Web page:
Carrow and I raced out into the main part of the casino, joining the throng that milled around the tables. Guards moved away from the walls, converging on us.

I caught sight of Mac behind the bar at the same time Carrow did. Her face had returned to normal, and she gestured for us to head her way.

“Come on.” Carrow pulled me toward her, and we darted between the tables.

As we ran, Carrow yanked a cell phone from her bag and frantically dialed a number. She raised the phone to her ear and spoke quickly. “Eve, the kidnappers are going for someone else at the Witches’ Guild. You have to tell them.”

A guard neared us, and I let go of Carrow’s hand, putting myself between her and the bastard. His brow twisted with anger as he raised a fist, but I was faster, punching him hard in the face. He reeled backward, collapsing on a spinning Roulette table. The people standing around the thing shouted and jeered, but we kept moving.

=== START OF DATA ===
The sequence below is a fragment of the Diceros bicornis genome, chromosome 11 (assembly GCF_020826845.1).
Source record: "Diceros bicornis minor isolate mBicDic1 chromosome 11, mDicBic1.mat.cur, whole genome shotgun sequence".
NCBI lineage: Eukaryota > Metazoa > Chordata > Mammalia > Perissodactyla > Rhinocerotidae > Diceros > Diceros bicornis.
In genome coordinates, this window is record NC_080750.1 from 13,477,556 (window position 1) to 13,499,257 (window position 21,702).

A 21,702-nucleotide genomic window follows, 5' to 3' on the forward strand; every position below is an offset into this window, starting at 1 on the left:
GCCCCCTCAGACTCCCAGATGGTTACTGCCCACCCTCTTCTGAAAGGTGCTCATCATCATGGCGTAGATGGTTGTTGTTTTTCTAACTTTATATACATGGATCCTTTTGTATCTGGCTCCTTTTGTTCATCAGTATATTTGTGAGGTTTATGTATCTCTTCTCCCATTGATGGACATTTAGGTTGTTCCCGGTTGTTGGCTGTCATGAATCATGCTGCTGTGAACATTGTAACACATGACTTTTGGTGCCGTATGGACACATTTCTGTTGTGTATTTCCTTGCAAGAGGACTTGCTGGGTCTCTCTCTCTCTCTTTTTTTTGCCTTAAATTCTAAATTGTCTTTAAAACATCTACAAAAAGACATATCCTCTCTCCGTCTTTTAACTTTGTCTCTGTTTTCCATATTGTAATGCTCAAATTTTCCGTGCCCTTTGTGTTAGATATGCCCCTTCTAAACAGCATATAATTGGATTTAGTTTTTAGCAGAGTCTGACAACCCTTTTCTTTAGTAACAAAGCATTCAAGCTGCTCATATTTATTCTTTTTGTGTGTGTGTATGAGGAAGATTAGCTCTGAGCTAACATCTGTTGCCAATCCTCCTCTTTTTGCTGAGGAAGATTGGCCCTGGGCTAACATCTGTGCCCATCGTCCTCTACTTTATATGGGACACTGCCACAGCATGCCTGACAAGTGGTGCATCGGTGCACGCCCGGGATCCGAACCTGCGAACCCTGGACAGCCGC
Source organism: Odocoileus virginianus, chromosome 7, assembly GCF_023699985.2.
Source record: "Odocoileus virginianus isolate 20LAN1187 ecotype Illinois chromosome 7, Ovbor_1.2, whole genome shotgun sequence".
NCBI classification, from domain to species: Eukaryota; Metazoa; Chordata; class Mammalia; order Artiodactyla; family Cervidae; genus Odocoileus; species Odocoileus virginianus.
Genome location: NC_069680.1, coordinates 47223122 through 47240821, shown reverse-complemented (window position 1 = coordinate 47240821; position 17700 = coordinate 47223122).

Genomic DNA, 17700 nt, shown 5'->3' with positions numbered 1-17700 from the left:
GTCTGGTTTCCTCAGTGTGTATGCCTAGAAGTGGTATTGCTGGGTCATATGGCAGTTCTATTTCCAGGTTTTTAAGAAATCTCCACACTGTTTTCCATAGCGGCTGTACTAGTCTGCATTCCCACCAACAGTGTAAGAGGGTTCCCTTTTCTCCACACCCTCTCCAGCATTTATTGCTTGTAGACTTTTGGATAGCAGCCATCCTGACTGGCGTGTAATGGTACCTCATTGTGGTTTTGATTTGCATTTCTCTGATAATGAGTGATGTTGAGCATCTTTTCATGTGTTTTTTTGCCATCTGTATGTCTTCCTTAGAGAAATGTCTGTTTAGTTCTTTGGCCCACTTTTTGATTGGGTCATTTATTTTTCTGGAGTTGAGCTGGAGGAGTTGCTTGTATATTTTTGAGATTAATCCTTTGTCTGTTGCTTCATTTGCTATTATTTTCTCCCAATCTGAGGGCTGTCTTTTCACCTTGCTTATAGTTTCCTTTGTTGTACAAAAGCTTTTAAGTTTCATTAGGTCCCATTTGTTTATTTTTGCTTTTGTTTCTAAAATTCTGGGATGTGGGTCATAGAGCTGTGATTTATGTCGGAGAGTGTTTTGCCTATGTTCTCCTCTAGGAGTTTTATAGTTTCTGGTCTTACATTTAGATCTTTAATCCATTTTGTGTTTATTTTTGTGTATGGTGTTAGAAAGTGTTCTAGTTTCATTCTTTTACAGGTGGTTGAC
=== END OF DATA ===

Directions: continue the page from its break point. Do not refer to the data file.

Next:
Two more guards tried to intercept us, but we laid them out with punches.

Finally, we reached the bar.

“This way!” Mac led us through a door into a service hallway that was far more austere than the casino itself. “There’s an exit this way.”

She raced down the hall, and we sprinted after her. Guards spilled into the hall behind us, and Carrow turned around, taking off her Fae silver bracelet and hurling it at them. The jewelry clattered to the ground in front of them, exploding in a blast of silver smoke that slammed into my back.

I nearly stumbled, but the guards were thrown backward. Smoke filled the hall behind us, temporarily covering our retreat.

We reached the door a moment later, and Mac threw herself against it, pressing on the bar to open it.

The thing stayed shut.

“Shit!” She pushed harder. “It was open when I came.”

Damn it. “They’ve locked the place down.” I turned, searching the hall that stretched down to our left.

A figure appeared, tall and familiar.